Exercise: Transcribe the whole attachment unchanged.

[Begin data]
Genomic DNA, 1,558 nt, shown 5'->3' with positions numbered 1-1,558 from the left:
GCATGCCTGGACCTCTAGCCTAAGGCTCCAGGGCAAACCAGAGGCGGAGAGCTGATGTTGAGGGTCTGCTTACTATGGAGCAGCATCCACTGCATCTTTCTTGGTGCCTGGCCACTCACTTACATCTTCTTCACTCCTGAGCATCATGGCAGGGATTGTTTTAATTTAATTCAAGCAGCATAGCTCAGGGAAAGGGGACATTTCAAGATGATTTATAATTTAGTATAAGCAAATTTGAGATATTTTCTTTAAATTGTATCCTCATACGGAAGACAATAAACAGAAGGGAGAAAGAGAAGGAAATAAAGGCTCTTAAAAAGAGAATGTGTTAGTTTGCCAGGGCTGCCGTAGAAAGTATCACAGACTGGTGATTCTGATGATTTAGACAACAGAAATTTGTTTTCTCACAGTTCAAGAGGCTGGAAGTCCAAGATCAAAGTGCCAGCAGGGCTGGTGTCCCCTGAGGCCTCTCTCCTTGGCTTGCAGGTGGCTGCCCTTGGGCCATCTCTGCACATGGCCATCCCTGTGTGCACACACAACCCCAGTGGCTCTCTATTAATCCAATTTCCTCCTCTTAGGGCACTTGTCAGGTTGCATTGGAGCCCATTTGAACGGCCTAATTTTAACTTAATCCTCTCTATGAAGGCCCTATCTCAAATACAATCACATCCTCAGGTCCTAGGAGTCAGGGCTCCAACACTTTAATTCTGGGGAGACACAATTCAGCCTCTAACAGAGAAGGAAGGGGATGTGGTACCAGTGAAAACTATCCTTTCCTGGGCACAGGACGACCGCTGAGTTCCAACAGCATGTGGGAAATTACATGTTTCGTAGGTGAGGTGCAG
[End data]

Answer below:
Genomic DNA, 1,558 nt, shown 5'->3' with positions numbered 1-1,558 from the left:
GCATGCCTGGACCTCTAGCCTAAGGCTCCAGGGCAAACCAGAGGCGGAGAGCTGATGTTGAGGGTCTGCTTACTATGGAGCAGCATCCACTGCATCTTTCTTGGTGCCTGGCCACTCACTTACATCTTCTTCACTCCTGAGCATCATGGCAGGGATTGTTTTAATTTAATTCAAGCAGCATAGCTCAGGGAAAGGGGACATTTCAAGATGATTTATAATTTAGTATAAGCAAATTTGAGATATTTTCTTTAAATTGTATCCTCATACGGAAGACAATAAACAGAAGGGAGAAAGAGAAGGAAATAAAGGCTCTTAAAAAGAGAATGTGTTAGTTTGCCAGGGCTGCCGTAGAAAGTATCACAGACTGGTGATTCTGATGATTTAGACAACAGAAATTTGTTTTCTCACAGTTCAAGAGGCTGGAAGTCCAAGATCAAAGTGCCAGCAGGGCTGGTGTCCCCTGAGGCCTCTCTCCTTGGCTTGCAGGTGGCTGCCCTTGGGCCATCTCTGCACATGGCCATCCCTGTGTGCACACACAACCCCAGTGGCTCTCTATTAATCCAATTTCCTCCTCTTAGGGCACTTGTCAGGTTGCATTGGAGCCCATTTGAACGGCCTAATTTTAACTTAATCCTCTCTATGAAGGCCCTATCTCAAATACAATCACATCCTCAGGTCCTAGGAGTCAGGGCTCCAACACTTTAATTCTGGGGAGACACAATTCAGCCTCTAACAGAGAAGGAAGGGGATGTGGTACCAGTGAAAACTATCCTTTCCTGGGCACAGGACGACCGCTGAGTTCCAACAGCATGTGGGAAATTACATGTTTCGTAGGTGAGGTGCAG